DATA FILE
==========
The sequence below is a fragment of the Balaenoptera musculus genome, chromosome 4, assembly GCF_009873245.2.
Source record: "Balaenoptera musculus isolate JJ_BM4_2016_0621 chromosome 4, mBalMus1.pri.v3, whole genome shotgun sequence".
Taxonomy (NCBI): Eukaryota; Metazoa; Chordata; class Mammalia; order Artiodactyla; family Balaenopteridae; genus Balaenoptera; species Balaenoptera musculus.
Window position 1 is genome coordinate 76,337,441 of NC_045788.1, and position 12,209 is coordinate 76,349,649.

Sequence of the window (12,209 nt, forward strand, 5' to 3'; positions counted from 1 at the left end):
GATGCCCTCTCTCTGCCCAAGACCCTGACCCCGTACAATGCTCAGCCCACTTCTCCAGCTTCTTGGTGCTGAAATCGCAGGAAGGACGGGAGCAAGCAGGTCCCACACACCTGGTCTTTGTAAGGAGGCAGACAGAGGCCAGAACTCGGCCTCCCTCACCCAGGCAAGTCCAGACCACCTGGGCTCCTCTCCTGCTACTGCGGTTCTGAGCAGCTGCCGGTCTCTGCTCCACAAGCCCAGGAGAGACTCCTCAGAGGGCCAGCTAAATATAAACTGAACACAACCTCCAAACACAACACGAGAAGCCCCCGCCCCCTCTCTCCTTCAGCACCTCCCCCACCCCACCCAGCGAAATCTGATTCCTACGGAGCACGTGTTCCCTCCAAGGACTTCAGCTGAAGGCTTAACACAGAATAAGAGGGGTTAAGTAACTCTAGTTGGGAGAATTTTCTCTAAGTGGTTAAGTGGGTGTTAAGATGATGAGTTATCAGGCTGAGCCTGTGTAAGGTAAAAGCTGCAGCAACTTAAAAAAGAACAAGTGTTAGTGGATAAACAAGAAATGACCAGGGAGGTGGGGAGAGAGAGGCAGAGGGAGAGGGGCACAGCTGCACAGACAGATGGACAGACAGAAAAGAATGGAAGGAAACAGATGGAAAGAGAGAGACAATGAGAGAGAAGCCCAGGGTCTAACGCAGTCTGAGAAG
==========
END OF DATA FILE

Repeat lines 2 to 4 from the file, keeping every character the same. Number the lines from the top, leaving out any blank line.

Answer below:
Source record: "Balaenoptera musculus isolate JJ_BM4_2016_0621 chromosome 4, mBalMus1.pri.v3, whole genome shotgun sequence".
Taxonomy (NCBI): Eukaryota; Metazoa; Chordata; class Mammalia; order Artiodactyla; family Balaenopteridae; genus Balaenoptera; species Balaenoptera musculus.
Window position 1 is genome coordinate 76,337,441 of NC_045788.1, and position 12,209 is coordinate 76,349,649.